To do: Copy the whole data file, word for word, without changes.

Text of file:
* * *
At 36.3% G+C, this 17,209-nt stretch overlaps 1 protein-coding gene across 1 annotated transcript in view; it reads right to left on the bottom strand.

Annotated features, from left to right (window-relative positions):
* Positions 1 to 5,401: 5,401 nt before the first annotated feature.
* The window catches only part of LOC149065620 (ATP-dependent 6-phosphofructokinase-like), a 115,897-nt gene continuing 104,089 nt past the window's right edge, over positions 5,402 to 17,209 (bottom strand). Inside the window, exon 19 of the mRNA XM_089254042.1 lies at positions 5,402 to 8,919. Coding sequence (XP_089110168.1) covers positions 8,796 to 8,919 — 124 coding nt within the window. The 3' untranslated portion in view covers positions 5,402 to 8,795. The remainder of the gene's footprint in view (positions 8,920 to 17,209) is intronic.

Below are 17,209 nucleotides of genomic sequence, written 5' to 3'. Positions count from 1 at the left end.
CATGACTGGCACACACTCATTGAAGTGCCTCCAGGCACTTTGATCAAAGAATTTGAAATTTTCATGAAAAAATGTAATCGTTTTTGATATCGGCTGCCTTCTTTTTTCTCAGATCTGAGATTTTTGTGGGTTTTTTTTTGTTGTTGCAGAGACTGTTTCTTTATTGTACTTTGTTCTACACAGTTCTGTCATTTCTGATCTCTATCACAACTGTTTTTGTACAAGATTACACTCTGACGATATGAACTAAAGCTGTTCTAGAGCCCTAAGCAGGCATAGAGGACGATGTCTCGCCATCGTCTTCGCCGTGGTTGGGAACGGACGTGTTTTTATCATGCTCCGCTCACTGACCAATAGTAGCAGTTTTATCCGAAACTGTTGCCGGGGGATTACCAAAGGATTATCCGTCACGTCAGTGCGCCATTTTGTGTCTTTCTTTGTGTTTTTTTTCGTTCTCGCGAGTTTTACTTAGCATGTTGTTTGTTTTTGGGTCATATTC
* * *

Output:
At 36.3% G+C, this 17,209-nt stretch overlaps 1 protein-coding gene across 1 annotated transcript in view; it reads right to left on the bottom strand.

Annotated features, from left to right (window-relative positions):
* Positions 1 to 5,401: 5,401 nt before the first annotated feature.
* The window catches only part of LOC149065620 (ATP-dependent 6-phosphofructokinase-like), a 115,897-nt gene continuing 104,089 nt past the window's right edge, over positions 5,402 to 17,209 (bottom strand). Inside the window, exon 19 of the mRNA XM_089254042.1 lies at positions 5,402 to 8,919. Coding sequence (XP_089110168.1) covers positions 8,796 to 8,919 — 124 coding nt within the window. The 3' untranslated portion in view covers positions 5,402 to 8,795. The remainder of the gene's footprint in view (positions 8,920 to 17,209) is intronic.

Below are 17,209 nucleotides of genomic sequence, written 5' to 3'. Positions count from 1 at the left end.
CATGACTGGCACACACTCATTGAAGTGCCTCCAGGCACTTTGATCAAAGAATTTGAAATTTTCATGAAAAAATGTAATCGTTTTTGATATCGGCTGCCTTCTTTTTTCTCAGATCTGAGATTTTTGTGGGTTTTTTTTTGTTGTTGCAGAGACTGTTTCTTTATTGTACTTTGTTCTACACAGTTCTGTCATTTCTGATCTCTATCACAACTGTTTTTGTACAAGATTACACTCTGACGATATGAACTAAAGCTGTTCTAGAGCCCTAAGCAGGCATAGAGGACGATGTCTCGCCATCGTCTTCGCCGTGGTTGGGAACGGACGTGTTTTTATCATGCTCCGCTCACTGACCAATAGTAGCAGTTTTATCCGAAACTGTTGCCGGGGGATTACCAAAGGATTATCCGTCACGTCAGTGCGCCATTTTGTGTCTTTCTTTGTGTTTTTTTTCGTTCTCGCGAGTTTTACTTAGCATGTTGTTTGTTTTTGGGTCATATTC